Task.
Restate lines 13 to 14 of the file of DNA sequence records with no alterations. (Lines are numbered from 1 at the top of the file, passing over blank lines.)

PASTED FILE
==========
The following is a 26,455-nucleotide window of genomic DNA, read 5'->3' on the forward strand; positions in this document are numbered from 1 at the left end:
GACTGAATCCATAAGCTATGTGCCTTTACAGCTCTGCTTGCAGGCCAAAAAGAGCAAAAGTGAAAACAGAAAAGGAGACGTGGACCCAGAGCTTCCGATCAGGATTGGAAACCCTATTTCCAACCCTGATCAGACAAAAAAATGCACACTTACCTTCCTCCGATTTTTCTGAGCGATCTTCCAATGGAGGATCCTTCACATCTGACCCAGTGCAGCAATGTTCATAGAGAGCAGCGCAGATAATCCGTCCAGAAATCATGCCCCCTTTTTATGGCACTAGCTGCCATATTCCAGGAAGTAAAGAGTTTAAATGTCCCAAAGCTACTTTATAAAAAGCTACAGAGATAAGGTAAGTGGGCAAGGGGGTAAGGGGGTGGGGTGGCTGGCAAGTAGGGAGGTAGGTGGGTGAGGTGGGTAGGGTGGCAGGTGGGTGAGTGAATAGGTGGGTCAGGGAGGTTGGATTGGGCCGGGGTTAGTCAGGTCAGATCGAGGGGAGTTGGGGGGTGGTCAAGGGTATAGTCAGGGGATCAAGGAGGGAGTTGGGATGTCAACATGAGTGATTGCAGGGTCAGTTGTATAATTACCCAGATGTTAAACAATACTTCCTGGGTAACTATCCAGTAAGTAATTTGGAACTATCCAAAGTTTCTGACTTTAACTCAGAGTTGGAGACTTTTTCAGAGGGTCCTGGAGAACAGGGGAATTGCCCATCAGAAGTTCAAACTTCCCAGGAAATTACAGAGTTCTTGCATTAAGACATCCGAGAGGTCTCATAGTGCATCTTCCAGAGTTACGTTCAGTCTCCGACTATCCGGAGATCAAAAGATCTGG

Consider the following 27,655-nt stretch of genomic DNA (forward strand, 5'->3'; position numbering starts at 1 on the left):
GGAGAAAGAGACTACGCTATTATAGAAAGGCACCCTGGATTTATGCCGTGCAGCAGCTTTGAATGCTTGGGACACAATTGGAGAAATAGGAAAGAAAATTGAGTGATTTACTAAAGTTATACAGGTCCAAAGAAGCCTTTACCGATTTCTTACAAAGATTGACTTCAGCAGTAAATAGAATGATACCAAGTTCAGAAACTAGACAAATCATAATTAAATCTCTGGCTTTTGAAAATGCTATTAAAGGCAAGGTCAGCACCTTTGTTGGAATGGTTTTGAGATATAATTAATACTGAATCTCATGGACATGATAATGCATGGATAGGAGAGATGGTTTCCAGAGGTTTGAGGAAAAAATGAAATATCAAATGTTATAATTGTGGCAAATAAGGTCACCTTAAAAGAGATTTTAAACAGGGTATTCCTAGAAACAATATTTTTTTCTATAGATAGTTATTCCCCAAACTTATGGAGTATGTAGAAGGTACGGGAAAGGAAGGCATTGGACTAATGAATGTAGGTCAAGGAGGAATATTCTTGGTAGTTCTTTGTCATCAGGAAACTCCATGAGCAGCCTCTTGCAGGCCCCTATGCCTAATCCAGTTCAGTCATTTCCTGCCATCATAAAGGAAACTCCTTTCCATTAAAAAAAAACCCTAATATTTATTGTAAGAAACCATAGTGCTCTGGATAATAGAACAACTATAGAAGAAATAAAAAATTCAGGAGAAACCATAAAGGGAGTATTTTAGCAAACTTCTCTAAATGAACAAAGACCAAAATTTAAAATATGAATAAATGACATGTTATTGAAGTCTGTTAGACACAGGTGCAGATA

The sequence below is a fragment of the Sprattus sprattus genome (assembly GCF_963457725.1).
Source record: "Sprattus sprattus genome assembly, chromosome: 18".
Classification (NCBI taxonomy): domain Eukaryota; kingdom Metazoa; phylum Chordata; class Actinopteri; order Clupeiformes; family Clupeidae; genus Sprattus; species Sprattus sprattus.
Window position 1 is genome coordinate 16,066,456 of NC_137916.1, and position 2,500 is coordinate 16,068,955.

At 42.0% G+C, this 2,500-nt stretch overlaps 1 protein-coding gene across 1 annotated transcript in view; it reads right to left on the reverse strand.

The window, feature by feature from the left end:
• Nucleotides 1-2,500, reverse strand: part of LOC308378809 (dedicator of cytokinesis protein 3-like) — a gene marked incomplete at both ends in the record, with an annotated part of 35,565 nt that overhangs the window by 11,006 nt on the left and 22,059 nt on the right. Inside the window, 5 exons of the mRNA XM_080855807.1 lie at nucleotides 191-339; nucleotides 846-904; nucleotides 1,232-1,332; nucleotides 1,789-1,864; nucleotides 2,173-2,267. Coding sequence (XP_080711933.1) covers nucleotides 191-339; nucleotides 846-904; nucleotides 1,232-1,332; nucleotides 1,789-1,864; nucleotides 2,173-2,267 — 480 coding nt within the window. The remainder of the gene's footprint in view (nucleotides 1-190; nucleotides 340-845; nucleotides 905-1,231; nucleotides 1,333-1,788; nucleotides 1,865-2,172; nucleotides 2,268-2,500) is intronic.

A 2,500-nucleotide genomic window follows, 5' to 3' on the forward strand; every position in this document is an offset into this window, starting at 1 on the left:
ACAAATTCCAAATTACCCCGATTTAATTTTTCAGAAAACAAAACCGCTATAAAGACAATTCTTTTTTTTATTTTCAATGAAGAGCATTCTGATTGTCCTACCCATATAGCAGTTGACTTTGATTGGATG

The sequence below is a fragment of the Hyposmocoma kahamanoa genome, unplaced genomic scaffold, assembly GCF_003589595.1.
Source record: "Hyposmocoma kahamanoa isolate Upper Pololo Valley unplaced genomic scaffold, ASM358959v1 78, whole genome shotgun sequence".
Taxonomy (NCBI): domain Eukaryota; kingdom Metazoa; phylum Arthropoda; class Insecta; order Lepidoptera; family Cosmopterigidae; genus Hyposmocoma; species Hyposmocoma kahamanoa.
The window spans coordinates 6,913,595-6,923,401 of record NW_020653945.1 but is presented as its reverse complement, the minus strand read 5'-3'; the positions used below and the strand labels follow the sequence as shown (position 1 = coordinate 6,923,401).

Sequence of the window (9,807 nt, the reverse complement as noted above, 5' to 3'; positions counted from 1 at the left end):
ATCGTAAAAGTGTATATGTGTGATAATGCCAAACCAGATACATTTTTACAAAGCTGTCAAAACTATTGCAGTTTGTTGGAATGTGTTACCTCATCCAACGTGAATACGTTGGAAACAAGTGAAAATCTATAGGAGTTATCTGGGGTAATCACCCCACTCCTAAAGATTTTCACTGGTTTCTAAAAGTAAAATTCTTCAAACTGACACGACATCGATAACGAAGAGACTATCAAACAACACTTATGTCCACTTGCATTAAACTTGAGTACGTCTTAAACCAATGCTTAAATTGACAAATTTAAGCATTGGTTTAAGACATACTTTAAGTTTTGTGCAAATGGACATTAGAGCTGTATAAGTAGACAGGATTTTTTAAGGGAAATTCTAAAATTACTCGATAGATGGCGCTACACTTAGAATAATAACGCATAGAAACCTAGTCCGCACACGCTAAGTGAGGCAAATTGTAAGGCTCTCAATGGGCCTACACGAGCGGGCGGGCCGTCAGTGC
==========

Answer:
ACAAATTCCAAATTACCCCGATTTAATTTTTCAGAAAACAAAACCGCTATAAAGACAATTCTTTTTTTTATTTTCAATGAAGAGCATTCTGATTGTCCTACCCATATAGCAGTTGACTTTGATTGGATG

The sequence below is a fragment of the Hyposmocoma kahamanoa genome, unplaced genomic scaffold, assembly GCF_003589595.1.